Therefore the poet advises readers to respect that gift. Wherever a person is able to go, it is only possible for that gift. If he is still thinking about the things that can bring him happiness, in reality, he is wasting his precious time. People run after the temporary objects. They forget the value of simple things. According to the poet, they have to be more thankful for the things they already have.
When you turn around, starting here, lift this
starting here, right in this room, when you turn around?
The third quatrain deals with the advice of the poet. He refers to the point when our thinking has changed by his guidance. When one starts from that, he tries to see everything differently. He can realize the importance of the moment rather than wasting his time on the thoughts of the unseen future.
Stafford tells us to lift this new sensation, a glimpse of pure joy. We can carry this blissful thought into the evening. Here, the “evening” is a metaphorical reference to the days before death. To be specific, the “evening” is a hint at old age.
The moment we realize that the most precious gift is the life we got, our thinking process changes. Those who have been touched by the thoughts of the poet after reading or listening to this piece can cherish that learning throughout their life, until death.
In the last couplet, Stafford asks a rhetorical question in order to check whether his readers have understood his point or not. According to him, nobody can give a greater gift than the moment when a person reads this piece. When one turns around and looks back at his previous self, he can sense the difference.
The poem ‘You Reading This, Be Ready’ was written in 1993. William Stafford died in the same year. Through this piece, he shares his lifelong experience briefly. The gist of his concept concerns “living life in the present”. In another poem written on the morning of his death, he writes,
You don’t have to
prove anything,’ my mother said. Just be ready
for what God sends
This piece also taps on a similar concept. In ‘You Reading This, Be Ready’ he highlights the greatest gift of a lifetime, breathing. So, readers have to be always ready for whatever they have received from the almighty. This attitude towards life can make their mind more peaceful.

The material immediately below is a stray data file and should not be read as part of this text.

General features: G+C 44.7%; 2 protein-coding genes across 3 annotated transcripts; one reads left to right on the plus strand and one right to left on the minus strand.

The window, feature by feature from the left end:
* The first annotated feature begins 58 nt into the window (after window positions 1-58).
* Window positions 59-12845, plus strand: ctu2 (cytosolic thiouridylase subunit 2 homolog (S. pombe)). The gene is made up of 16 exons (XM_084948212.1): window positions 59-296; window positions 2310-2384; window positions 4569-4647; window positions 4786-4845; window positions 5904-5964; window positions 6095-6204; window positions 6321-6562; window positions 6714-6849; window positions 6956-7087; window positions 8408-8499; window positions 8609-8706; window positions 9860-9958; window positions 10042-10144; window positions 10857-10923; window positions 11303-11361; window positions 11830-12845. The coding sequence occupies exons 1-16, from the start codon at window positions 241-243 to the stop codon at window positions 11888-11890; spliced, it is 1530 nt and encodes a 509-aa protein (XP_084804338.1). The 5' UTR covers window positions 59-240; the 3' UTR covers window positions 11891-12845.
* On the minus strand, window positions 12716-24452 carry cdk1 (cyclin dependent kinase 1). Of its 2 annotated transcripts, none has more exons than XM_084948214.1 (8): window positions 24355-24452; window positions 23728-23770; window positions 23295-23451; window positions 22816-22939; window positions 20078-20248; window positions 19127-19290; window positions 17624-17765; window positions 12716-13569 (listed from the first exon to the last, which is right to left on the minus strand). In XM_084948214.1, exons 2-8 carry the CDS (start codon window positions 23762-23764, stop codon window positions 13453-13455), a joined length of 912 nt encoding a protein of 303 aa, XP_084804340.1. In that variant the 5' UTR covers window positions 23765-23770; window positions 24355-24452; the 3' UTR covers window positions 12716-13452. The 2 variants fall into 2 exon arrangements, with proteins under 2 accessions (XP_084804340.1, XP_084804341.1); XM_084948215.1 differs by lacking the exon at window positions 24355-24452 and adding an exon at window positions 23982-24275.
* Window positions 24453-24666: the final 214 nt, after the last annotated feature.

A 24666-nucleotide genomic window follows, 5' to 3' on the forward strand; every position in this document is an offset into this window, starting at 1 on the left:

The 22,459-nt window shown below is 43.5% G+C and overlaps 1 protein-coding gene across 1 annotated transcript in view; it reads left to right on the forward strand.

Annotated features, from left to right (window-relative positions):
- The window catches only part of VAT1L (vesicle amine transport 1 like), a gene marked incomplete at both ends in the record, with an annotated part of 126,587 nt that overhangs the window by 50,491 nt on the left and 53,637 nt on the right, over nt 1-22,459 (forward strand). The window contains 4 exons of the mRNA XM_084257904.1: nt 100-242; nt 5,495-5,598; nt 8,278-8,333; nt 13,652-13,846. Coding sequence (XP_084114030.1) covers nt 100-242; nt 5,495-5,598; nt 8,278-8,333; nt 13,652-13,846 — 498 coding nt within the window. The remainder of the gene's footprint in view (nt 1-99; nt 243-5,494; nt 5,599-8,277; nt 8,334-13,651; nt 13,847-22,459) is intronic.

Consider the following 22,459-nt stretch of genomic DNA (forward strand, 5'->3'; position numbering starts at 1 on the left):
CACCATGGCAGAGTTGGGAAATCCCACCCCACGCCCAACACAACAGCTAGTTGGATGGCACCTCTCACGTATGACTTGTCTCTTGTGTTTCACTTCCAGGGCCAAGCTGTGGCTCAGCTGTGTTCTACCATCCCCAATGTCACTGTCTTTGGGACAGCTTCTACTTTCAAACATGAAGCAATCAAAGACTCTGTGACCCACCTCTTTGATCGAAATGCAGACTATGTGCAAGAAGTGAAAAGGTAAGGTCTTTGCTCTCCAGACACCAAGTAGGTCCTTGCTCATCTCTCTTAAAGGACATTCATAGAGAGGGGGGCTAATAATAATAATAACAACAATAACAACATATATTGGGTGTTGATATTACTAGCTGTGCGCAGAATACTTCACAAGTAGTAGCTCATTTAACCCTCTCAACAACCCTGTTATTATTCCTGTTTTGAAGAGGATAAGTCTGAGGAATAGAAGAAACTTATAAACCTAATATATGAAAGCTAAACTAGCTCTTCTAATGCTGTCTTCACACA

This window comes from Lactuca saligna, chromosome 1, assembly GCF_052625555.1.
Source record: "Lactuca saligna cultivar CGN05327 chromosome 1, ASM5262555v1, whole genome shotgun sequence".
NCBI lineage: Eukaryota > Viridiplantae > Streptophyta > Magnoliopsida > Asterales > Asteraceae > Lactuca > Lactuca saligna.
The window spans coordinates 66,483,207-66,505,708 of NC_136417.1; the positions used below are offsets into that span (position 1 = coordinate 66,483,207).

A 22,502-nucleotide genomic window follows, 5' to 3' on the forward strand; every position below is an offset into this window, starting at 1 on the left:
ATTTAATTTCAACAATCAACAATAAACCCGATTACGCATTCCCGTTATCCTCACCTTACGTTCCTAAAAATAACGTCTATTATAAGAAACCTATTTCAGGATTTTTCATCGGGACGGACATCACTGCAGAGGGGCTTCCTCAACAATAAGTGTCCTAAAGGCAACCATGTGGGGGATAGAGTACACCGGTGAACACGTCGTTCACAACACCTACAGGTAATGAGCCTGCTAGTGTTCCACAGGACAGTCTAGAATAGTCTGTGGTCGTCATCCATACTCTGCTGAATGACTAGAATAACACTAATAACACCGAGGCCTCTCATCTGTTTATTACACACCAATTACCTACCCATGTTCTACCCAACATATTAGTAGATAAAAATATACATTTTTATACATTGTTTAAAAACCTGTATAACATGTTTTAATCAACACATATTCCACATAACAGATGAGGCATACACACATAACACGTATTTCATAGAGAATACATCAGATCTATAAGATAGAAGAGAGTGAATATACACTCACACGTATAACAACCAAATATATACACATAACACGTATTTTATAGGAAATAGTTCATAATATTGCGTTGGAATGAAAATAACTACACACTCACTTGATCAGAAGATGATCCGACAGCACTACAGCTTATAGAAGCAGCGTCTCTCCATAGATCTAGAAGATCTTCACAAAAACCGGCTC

The meaning of this overall piece concerns the value of being in the present moment and cherishing the things the almighty gifted us.
William Stafford’s ‘You Reading This, Be Ready’ taps on the themes of mindfulness, time, and happiness.
The main idea of this piece is that one has to be more concerned with the simple things of nature and the things they already have.
It is a free-verse sonnet and a lyric. Stafford wrote this piece in the form of a conversation between himself and the readers.
William Stafford died on August 28, 1993. He wrote the poem ‘You Reading This, Be Ready’ a few days before his death.
The following list contains a few poems that similarly tap on the themes present in William Stafford’s lyrical piece ‘You Reading This, Be Ready’.
- ‘Now’ by Robert Browning – This lyrical sonnet explores the pleasure of life and love contained within one pure and perfect moment. Explore more Robert Browning poems.
- ‘Early One Morning’ by W.S. Merwin – This poem showcases an older man stuck in reminiscing about his younger days. Read more W.S. Merwin poems.
- ‘Praise Song for the Day’ by Elizabeth Alexander – It’s one of the presidential inaugural poems. This poem features how one can cherish the morning and be mindful of the things that contributed to nation-building. Explore more Elizabeth Alexander poems.
- ‘This Moment’ by Eavan Boland – This piece captures the liminal existence of a neighborhood. It taps on the themes of time and temporality. Read more Eavan Boland poems.
You can also read about these poems on life and fulfillment and the best-known poems on hope.